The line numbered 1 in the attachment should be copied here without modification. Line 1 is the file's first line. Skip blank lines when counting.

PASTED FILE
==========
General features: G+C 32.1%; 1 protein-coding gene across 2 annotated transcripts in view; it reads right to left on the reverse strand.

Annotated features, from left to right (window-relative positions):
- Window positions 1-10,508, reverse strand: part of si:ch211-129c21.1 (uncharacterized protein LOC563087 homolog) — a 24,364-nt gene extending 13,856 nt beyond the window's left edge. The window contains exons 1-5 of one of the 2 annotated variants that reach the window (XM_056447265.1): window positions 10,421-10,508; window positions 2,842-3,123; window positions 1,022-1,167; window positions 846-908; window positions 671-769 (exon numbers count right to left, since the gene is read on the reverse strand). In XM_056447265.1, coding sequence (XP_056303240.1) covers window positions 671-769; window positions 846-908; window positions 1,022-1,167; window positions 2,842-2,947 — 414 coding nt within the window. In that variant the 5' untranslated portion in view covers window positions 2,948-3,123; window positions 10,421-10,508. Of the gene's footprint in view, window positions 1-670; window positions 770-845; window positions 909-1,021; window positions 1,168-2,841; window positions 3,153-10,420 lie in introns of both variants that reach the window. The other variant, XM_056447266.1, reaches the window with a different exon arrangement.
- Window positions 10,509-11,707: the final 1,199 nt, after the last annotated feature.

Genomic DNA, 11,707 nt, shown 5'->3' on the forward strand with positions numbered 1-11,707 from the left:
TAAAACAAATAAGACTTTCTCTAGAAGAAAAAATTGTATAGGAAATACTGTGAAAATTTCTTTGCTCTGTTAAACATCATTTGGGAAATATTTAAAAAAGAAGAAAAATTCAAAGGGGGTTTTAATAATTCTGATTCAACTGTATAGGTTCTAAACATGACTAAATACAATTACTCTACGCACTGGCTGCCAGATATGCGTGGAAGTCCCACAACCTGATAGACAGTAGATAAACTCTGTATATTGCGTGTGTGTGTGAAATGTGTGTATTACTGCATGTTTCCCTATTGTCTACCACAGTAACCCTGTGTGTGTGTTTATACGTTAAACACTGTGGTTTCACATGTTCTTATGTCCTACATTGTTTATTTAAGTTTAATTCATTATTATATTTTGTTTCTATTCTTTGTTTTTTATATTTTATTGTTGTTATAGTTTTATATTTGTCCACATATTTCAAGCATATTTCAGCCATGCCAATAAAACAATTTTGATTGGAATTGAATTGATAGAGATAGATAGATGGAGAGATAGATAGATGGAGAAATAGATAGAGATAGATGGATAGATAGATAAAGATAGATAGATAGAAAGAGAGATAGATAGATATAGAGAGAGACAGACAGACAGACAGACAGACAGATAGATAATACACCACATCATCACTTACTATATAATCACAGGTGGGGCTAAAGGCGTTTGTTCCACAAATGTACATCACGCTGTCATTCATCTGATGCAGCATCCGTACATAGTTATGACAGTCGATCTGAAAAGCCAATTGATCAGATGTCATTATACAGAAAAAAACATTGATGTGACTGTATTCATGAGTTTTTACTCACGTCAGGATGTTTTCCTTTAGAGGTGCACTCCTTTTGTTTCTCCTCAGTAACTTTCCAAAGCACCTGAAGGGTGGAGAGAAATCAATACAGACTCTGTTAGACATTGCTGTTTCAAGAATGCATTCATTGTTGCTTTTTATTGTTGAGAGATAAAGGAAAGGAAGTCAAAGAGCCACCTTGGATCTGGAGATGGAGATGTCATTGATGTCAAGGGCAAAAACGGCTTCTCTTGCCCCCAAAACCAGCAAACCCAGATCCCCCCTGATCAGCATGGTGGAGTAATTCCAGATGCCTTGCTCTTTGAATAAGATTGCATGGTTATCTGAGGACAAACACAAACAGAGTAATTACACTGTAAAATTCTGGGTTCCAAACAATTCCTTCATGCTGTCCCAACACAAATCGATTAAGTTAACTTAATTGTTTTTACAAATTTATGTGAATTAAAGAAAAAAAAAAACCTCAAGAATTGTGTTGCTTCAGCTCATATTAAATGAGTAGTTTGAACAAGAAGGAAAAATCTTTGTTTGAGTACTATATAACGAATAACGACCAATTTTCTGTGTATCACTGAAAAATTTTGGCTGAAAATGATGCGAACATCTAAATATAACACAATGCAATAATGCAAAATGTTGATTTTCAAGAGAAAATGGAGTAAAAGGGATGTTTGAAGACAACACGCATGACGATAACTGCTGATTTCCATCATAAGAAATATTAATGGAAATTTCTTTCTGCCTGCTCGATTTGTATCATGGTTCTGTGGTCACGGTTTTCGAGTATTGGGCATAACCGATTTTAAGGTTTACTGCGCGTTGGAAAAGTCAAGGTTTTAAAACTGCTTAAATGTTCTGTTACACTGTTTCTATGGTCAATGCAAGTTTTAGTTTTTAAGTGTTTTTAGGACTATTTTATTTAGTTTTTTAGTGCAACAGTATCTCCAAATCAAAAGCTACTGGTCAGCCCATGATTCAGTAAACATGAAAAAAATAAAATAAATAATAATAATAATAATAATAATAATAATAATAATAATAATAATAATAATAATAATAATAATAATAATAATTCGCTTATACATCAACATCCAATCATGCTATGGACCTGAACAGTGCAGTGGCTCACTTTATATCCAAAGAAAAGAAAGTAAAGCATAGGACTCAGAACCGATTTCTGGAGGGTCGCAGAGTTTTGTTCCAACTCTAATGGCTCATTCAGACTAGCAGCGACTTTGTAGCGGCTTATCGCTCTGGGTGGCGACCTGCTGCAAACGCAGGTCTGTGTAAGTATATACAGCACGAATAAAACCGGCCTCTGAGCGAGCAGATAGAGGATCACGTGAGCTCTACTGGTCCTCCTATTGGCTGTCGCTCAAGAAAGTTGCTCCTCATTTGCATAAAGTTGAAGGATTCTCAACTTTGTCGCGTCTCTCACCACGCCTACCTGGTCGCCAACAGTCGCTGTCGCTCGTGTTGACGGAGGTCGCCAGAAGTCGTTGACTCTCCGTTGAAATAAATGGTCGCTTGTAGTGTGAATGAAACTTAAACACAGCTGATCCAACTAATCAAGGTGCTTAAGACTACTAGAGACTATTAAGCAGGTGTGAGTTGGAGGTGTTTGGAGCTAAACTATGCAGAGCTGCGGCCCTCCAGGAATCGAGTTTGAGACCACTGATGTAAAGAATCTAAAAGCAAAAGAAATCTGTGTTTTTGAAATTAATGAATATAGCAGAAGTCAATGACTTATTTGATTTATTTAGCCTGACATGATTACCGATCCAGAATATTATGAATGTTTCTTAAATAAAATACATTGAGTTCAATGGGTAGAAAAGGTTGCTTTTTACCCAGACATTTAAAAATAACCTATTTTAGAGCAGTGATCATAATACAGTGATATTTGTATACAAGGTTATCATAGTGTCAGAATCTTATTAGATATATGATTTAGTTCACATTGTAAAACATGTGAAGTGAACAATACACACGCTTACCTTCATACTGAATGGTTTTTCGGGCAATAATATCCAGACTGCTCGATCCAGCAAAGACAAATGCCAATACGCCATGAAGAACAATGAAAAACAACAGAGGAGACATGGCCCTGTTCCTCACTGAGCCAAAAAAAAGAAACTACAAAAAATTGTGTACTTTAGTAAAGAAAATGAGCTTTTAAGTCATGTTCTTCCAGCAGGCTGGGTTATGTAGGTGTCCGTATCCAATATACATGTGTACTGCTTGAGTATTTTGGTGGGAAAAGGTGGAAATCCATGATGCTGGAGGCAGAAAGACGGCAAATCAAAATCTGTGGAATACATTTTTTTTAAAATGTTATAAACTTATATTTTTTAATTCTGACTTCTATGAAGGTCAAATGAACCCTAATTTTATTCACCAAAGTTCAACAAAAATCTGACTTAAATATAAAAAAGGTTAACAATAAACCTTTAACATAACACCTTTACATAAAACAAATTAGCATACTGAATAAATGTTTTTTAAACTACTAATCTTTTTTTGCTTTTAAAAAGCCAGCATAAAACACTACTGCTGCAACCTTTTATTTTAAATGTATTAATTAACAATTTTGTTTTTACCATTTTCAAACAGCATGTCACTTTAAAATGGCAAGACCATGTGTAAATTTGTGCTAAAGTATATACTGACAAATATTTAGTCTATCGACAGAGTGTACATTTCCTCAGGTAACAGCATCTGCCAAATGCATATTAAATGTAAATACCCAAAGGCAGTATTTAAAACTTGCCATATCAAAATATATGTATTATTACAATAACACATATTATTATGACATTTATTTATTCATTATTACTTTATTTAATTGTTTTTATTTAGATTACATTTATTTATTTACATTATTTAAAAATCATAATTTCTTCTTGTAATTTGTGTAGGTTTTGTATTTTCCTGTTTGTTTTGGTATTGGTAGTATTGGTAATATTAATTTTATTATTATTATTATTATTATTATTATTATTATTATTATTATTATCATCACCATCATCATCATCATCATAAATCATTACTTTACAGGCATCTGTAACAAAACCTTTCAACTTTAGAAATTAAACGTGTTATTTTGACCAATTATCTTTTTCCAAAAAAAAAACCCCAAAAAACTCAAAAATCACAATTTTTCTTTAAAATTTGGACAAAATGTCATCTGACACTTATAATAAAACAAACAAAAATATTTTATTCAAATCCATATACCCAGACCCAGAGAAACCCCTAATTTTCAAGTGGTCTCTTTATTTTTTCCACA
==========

General features: G+C 32.1%; 1 protein-coding gene across 2 annotated transcripts in view; it reads right to left on the reverse strand.